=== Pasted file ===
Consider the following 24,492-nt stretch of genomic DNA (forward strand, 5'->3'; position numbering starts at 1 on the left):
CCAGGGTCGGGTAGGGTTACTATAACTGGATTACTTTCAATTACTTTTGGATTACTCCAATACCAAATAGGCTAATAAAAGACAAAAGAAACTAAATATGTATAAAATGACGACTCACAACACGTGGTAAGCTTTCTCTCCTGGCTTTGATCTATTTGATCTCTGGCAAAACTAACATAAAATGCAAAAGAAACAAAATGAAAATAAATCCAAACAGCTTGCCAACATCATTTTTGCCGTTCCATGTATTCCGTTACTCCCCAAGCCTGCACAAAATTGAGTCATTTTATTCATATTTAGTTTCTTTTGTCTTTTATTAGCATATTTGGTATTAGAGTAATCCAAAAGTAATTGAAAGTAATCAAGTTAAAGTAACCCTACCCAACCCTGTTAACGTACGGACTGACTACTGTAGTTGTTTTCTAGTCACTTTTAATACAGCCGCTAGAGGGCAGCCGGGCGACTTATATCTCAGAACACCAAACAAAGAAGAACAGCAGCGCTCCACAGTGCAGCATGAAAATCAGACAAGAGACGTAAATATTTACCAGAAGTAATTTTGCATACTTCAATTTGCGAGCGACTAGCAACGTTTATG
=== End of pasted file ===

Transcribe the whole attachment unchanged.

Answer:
Consider the following 24,492-nt stretch of genomic DNA (forward strand, 5'->3'; position numbering starts at 1 on the left):
CCAGGGTCGGGTAGGGTTACTATAACTGGATTACTTTCAATTACTTTTGGATTACTCCAATACCAAATAGGCTAATAAAAGACAAAAGAAACTAAATATGTATAAAATGACGACTCACAACACGTGGTAAGCTTTCTCTCCTGGCTTTGATCTATTTGATCTCTGGCAAAACTAACATAAAATGCAAAAGAAACAAAATGAAAATAAATCCAAACAGCTTGCCAACATCATTTTTGCCGTTCCATGTATTCCGTTACTCCCCAAGCCTGCACAAAATTGAGTCATTTTATTCATATTTAGTTTCTTTTGTCTTTTATTAGCATATTTGGTATTAGAGTAATCCAAAAGTAATTGAAAGTAATCAAGTTAAAGTAACCCTACCCAACCCTGTTAACGTACGGACTGACTACTGTAGTTGTTTTCTAGTCACTTTTAATACAGCCGCTAGAGGGCAGCCGGGCGACTTATATCTCAGAACACCAAACAAAGAAGAACAGCAGCGCTCCACAGTGCAGCATGAAAATCAGACAAGAGACGTAAATATTTACCAGAAGTAATTTTGCATACTTCAATTTGCGAGCGACTAGCAACGTTTATG